More than a third (36 per cent) of Canadian employees say they feel more burned out than a year ago, according to a new survey by Robert Half Canada Inc.
The survey, which polled more than 1,100 workers, found 39 per cent said they feel uneasy about expressing feelings of burnout with their manager. Nearly a quarter (23 per cent) of respondents said their manager hasn’t taken steps to help them alleviate work-related stress. Workers who have received support from their manager said they’ve been encouraged to take time off (22 per cent), been provided with greater schedule flexibility (17 per cent) and received guidance on prioritizing projects (16 per cent).
While a third (32 per cent) of employees said they plan to use more vacation days this summer compared to last summer, 20 per cent said they can’t take time off because they have too much work or they worry it will impact their job security. A fifth (18 per cent) of respondents said they check in with work frequently when on vacation.
About half (54 per cent) of employees cited a heavy workload as the No. 1 factor that contributes to burnout, followed by lack of communication and support from management (29 per cent) and toxic organizational culture (26 per cent). Workers who reported the highest burnout levels were generation Z and millennials, employees who have been with their company for two to four years and working parents.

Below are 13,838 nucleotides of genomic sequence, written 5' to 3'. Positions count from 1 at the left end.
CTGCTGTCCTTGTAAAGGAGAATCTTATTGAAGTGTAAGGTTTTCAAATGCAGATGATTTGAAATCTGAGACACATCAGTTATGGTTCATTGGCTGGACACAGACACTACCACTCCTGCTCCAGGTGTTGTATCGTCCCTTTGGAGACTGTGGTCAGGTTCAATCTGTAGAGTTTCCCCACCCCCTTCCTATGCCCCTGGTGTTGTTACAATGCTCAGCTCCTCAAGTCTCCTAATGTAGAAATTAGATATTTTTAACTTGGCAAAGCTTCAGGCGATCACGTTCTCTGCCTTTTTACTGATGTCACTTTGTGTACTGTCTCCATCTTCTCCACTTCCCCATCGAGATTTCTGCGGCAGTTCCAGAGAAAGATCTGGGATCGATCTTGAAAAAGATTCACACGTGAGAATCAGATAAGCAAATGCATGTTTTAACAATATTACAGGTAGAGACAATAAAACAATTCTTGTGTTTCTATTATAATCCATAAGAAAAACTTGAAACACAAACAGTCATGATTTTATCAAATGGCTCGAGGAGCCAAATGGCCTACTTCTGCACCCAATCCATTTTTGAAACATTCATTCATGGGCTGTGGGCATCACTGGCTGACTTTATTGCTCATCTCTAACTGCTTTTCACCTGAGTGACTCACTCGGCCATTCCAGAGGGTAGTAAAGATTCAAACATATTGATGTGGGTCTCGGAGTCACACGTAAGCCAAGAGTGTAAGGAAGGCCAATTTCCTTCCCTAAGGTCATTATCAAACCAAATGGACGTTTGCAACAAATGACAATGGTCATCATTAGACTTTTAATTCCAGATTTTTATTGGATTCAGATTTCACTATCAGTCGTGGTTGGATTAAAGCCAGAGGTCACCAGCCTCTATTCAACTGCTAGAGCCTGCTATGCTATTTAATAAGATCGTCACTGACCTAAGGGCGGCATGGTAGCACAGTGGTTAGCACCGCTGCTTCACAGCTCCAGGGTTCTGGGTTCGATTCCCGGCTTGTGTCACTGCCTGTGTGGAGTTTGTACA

“Burnout is a serious issue that needs to be combatted with ongoing efforts,” said David King, senior managing director for Robert Half Canada and South America, in a press release. “Though many companies have made strides in supporting employee well-being, it’s clear that there is work to be done and many teams are still stretched thin. This pressure may be exacerbated right now as some businesses are hesitant to bring on new staff while maintaining their project load.”